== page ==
In the garden there are times when rest is imposed upon us, when all is dormant. There are other times when we impose rest on the garden, when we choose to leave some ground fallow, un-planted during a time when there could be something growing on it.
Fallow ground isn’t always just a plot of ground. It can be a giant, empty Wardian case, or a large lawn or an uncleared field. When we leave something fallow, we are letting it be as it is, putting off until another day or season whatever we could be doing with it, or hope to be doing with it.
It can be dangerous to leave fallow ground untended. On its own, it can become weedy. It can become a black hole that nags at us and reminds us of unrealized potential, of opportunities not taken. Fallow ground is like the blank pages of a book. If we don’t write upon them, do they remain blank or does someone write on them for us?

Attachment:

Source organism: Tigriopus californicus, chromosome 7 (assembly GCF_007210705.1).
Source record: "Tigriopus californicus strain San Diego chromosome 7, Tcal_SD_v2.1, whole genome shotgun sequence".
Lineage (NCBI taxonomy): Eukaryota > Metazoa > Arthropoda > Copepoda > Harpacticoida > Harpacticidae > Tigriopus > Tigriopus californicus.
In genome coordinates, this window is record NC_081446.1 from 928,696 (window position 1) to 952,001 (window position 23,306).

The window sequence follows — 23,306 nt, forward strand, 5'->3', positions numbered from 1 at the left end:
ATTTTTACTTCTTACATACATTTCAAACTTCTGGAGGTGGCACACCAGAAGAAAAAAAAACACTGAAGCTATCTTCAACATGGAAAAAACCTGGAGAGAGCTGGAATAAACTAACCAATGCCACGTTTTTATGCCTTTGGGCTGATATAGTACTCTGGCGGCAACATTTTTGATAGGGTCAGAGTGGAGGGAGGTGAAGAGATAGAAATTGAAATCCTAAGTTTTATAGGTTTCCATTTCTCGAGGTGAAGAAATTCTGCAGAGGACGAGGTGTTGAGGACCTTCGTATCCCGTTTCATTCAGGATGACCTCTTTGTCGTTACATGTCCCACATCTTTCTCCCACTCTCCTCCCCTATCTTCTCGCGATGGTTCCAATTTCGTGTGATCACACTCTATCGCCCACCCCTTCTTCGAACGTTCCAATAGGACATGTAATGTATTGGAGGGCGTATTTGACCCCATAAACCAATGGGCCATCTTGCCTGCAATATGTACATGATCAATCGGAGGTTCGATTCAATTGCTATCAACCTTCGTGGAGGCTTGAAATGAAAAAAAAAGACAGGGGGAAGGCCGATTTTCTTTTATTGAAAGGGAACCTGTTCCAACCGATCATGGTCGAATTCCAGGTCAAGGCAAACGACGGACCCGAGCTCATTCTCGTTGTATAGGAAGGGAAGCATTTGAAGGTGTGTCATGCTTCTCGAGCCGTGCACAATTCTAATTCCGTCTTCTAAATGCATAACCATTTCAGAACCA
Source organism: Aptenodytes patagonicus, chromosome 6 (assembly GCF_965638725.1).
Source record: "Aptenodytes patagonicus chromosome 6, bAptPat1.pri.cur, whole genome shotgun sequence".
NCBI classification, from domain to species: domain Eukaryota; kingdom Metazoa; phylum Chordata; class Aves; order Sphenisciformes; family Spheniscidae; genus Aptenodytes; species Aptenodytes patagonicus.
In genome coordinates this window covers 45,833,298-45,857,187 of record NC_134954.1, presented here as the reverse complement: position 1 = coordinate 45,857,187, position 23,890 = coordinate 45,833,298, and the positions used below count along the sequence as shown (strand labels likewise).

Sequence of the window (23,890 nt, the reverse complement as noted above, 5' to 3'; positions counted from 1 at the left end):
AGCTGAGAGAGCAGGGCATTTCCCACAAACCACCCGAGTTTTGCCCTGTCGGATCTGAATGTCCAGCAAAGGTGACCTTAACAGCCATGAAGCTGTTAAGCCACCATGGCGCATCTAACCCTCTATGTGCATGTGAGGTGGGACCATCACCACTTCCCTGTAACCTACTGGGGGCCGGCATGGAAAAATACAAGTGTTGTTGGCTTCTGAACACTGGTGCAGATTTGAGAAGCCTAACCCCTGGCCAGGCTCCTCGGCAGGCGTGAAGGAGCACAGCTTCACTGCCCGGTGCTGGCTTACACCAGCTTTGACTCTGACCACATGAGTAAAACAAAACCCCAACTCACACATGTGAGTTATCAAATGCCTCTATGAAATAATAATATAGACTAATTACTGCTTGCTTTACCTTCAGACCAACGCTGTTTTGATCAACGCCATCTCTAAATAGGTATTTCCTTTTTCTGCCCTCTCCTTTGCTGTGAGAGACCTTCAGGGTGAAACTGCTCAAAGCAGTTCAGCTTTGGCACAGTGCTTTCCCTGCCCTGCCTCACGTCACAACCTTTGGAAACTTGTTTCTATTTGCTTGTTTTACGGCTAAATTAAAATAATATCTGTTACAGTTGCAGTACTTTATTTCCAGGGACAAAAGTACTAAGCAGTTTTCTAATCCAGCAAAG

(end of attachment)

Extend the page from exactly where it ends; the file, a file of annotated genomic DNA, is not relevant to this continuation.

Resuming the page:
What really happens to fallow ground left unplanted? And do we want to find out?
Now, when my gardens are dormant, I am making plans for taking care of fallow ground. Will I leave it be and let nature take its course? Or should I impose my own will on it and turn the fallow ground into something productive, that gives me energy and pleases me. The answer seems obvious.